What is it like on the inside?
This is where the Land Cruiser’s appeal is quickly undone. Visibility out is good, largely thanks to a redesigned bonnet. But inside, the cabin feels antiquated and cheap, yet long-lasting.
It’s just all packaged in a button-frenzied manner, perfect when you’ve been working outdoors and you’ve a pair of chunky gloves on, but not very pretty. The switches could be more logical though. Some are controlled on the steering wheel, others are hidden away behind it, and yet more are low down on the centre dash.
Toyota’s 'Touch 2' system houses all manner of functions, including data from the off-road systems as well as the sat nav and controls for the 14-speaker stereo. It’s a good system, and its inclusion helps soften the throat-tightening £58,000 blow on the spec sheet. There's also a desert-spec air-con system and an incredibly efficient fridge in the centre console, both of which will have no trouble keeping all seven passengers and your pork pies cool in the middle of the Sahara.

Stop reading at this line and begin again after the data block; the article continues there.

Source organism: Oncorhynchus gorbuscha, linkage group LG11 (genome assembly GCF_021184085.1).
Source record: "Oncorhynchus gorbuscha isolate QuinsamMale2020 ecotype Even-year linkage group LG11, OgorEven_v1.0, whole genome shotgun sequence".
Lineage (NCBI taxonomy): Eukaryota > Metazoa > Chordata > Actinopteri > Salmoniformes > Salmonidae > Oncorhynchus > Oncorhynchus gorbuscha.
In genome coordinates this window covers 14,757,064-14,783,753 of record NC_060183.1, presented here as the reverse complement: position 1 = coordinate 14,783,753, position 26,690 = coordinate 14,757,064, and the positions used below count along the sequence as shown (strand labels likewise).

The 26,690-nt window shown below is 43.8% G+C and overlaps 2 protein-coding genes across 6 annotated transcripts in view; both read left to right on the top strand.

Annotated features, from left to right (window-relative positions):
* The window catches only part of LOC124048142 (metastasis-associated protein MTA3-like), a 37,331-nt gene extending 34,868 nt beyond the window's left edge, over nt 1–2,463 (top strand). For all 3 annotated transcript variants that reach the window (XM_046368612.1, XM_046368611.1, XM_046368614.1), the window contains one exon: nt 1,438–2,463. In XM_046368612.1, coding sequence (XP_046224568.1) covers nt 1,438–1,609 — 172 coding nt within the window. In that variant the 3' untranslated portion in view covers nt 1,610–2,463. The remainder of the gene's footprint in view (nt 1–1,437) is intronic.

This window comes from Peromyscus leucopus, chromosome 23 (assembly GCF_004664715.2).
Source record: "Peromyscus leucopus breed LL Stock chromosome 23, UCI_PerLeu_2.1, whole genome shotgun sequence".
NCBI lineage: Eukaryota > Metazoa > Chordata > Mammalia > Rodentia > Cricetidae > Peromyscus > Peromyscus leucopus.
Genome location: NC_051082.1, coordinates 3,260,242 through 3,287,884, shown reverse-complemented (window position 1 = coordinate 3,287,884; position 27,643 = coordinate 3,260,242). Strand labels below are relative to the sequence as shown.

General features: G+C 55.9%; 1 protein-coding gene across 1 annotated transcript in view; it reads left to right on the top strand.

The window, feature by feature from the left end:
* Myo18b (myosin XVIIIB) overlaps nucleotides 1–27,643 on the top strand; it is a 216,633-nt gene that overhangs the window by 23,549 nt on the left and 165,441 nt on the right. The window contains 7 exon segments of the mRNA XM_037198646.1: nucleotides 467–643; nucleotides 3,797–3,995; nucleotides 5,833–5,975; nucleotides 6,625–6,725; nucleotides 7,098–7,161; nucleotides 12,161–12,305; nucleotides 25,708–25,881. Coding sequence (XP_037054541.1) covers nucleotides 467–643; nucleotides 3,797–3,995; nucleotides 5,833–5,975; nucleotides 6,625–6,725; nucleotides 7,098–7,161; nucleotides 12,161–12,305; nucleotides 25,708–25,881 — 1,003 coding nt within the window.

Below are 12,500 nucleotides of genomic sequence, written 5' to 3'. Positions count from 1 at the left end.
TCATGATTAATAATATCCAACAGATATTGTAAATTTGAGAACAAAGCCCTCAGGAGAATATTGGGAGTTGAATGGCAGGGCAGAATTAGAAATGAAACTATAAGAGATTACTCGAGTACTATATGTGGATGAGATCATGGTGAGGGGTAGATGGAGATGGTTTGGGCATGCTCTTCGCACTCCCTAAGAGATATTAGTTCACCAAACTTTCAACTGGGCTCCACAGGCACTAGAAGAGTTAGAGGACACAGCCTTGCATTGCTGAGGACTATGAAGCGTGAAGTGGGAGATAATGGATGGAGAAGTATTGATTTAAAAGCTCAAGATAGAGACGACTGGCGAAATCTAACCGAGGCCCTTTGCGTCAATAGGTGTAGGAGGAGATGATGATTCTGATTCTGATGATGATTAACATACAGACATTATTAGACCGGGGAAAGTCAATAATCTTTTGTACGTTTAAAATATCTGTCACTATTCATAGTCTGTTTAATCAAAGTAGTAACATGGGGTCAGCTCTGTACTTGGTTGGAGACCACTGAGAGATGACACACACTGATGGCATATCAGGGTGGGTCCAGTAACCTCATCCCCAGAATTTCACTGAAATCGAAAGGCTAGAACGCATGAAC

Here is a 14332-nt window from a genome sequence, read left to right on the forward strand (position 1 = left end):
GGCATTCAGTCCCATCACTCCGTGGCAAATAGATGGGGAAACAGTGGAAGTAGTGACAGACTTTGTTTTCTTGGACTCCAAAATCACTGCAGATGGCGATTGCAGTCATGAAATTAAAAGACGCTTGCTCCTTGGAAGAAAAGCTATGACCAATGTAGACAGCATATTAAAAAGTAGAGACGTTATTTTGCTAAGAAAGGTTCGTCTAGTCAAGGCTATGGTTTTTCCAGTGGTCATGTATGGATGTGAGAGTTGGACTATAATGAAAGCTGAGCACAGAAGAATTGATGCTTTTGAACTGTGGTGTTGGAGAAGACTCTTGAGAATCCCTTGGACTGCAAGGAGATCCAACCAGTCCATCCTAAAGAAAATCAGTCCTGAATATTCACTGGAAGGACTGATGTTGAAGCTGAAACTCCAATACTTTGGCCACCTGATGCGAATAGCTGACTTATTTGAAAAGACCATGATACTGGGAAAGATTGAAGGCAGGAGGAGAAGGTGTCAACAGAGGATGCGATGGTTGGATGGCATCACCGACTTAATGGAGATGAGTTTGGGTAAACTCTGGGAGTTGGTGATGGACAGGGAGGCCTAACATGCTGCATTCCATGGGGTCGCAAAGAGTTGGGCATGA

No matter how good the fridge is, you can't deny a Disco’s set-up is far clearer, and the rest of the Land Rover’s interior better. Overall, it simply feels more modern and more worthy of your money.
The furthest most seats are proper jobs with headrests and everything. If you're a fully-grown adult, you won't want to be back there for too long, even if the leg room has more than doubled compared to the previous generation Land Cruiser but you sacrifice boot space when they're up. Seats all down, you've got a monstrous 1,943 litres to play with.